VIDEO TENSIONS: It's that time again, when the summer blockbusters bombard us with multi-million-dollar mediocrity, even as one of the best local showcases of independent video-making talent struggles to make its pointed views rise above the din.

Media Mix Brace yourself--the sixth-annual UA Media Arts-produced videoTENSIONS series opens next week, under the banner "Landscaping The Year 2000." This year's theme takes a broad view of landscape as "the slate upon which culture, habitation and labor is written and may be read." The artists and guest curators of the series, which continues Thursdays through July 17, refer to landscape as both literal and metaphorical (in terms of the body, mind, political arena, cyberspace, etc.).

"We are in the midst of a new landscape that draws on the past, theories on space, and technology to create a more dynamic future for diversity and new thought," says TENSIONS co-founder Vikki Dempsey.

The series, which aims to ferret out highly innovative and thought-provoking material from artists nationwide, likewise celebrates those creating and producing socio-political works constituting a call to action for the viewing public.

Mark your calendars now for the series opener next Thursday, June 5, with visiting video/performance artist Kristin Lucas. VideoHOST includes a performance art piece by Lucas, originally premiered at the Museum of Modern Art in New York last March. Her audio/video performance employs a helmet cam and Lucas' experience as a nightclub video jockey to contextualize the complexity of her position as a woman in an automated society. Through both live and pre-recorded images and sound, Lucas attempts to realize a new landscape for women, one which encourages and advocates technological intervention as an alternative to the familiar role of laborer to the machine.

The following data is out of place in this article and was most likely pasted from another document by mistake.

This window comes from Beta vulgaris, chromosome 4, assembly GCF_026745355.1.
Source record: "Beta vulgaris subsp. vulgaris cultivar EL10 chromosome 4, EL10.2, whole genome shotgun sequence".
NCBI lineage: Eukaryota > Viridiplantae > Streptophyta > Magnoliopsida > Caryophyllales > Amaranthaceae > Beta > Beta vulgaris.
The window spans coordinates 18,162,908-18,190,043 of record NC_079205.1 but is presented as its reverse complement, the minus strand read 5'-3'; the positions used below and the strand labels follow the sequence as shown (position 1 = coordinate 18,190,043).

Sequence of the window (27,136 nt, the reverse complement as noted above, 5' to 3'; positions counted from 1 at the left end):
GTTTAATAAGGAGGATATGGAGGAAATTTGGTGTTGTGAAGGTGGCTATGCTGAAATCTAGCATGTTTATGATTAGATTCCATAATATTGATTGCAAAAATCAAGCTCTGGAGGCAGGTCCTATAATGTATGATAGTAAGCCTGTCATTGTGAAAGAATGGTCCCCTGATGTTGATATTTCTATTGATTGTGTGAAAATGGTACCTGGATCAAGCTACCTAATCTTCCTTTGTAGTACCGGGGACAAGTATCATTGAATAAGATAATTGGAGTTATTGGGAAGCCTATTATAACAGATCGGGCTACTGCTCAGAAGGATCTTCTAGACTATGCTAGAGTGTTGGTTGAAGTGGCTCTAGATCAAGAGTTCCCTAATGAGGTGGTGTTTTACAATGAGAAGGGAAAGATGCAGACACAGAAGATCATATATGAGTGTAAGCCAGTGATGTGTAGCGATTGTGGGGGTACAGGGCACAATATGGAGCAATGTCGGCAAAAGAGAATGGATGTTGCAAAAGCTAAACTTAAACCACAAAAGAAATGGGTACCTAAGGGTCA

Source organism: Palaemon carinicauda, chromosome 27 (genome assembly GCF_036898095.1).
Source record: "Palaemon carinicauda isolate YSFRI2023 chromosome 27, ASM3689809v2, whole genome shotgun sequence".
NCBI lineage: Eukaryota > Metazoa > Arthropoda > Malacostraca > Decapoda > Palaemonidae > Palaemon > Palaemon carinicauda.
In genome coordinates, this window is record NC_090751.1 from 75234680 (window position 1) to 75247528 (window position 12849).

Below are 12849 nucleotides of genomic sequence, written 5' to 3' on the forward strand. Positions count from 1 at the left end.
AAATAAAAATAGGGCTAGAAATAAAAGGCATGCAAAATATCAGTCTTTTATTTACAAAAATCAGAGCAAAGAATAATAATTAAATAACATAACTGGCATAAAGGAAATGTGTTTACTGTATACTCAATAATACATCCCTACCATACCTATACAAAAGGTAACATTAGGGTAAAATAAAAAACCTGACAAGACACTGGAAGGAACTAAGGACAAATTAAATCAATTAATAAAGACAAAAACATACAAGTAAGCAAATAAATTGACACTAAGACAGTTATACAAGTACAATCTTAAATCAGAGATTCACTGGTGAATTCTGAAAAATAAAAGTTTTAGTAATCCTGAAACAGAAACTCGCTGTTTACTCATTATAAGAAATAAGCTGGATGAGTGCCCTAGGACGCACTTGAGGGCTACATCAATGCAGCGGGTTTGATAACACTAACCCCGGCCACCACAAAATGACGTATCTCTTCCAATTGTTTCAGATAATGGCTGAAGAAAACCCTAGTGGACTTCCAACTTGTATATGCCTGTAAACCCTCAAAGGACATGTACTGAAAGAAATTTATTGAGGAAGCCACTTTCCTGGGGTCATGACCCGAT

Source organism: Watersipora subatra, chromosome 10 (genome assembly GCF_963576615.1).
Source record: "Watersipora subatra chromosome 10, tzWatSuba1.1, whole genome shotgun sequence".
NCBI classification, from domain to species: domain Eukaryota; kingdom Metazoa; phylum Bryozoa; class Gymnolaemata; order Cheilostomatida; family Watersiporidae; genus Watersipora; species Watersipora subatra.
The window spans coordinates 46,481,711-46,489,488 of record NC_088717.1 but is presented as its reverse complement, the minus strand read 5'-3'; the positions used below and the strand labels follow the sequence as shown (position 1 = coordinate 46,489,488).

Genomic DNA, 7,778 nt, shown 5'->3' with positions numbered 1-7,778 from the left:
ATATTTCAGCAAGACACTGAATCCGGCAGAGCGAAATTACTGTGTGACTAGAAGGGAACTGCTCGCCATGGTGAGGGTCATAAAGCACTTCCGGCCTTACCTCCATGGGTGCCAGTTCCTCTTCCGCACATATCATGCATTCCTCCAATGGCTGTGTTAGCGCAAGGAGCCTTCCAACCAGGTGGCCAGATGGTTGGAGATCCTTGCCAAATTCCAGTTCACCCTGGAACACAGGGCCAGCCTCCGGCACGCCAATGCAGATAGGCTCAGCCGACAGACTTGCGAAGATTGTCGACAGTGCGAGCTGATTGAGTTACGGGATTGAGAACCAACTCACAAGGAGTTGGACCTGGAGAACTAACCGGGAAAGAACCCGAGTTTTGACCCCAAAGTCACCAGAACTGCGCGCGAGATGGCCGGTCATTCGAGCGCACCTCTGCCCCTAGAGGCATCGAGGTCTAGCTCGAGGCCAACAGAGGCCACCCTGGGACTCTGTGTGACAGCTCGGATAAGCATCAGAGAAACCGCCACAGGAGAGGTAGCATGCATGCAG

The free program begins at 7:30 p.m., and includes related videos by other artists as well as a couple by Lucas herself.

The videoTENSIONS series screens at 7:30 p.m. Thursdays through July 17 (with the exception of July 3), in the Aerospace and Mechanical Engineering Auditorium (AME 202), that cool steel-and-brick construct on the northeast corner of Speedway and Mountain Avenue. Note: This is a new location for the series. Free parking is available in the lot directly behind the building, with an entrance on Helen Street. For information, call 621-7352.

SHOCK TREATMENT: It's been 17 years since American television had the wit to broadcast The Shock of the New, Robert Hughes' exhilarating dissection of 100 years of modernism in art. Last Wednesday, May 28, it undertook the much larger subject of American Visions, Hughes' analysis of the whole of American art. Art critic for Time magazine since 1970, Hughes begins with the stone architecture built at New Mexico's Acoma Pueblo in the 12th century, and barely takes a breath until he gets to the dispirited deflation of the avant-garde in these pre-millennium years.

Naturally, there's a companion book to the PBS series, which runs from 9 to 11 p.m. Wednesday evenings through July 16. American Visions: The Epic History of Art in America (Alfred A. Knopf, $65) is a tome of some 180,000 words, generously illustrated in color. It's full of astute, typically Hughesian insights, delivered by an outsider who's never given up his Australian citizenship. In the first chapter alone, he connects America's relentless embrace of the new to the Puritans' messianic vision of a sanctified New Kingdom in the Americas, and he elevates the quilt, crafted by Amish women in Pennsylvania, to the status of "America's first major abstract art."

In the book's introduction, he notes, "It still seems barely credible to me that such a subject should have been lying around untouched by American television, but it was." We're not surprised at all, given the wretched state of American television. Lucky for us Hughes was around to roust up the slumbering subject of American art, get us thinking critically about the broad sweep of our nation's culture, and, as a bonus, give much-maligned public television a badly needed boost. Tune in.

REEL DEAL: La Cañada Care Center, which caters to ailing elderly residents, is looking for donations of "good quality movies" for their fledgling video library. They're looking for "humorous old movies such as I Love Lucy and the Marx Brothers, musicals like The Sound of Music and My Fair Lady, and cinematic classics like Lawrence of Arabia, Anne of Green Gables, and the like. Genres welcomed include mysteries, romances and westerns. For donations and information, call Terry Austin or Susan Guerrero at 797-1191. TW

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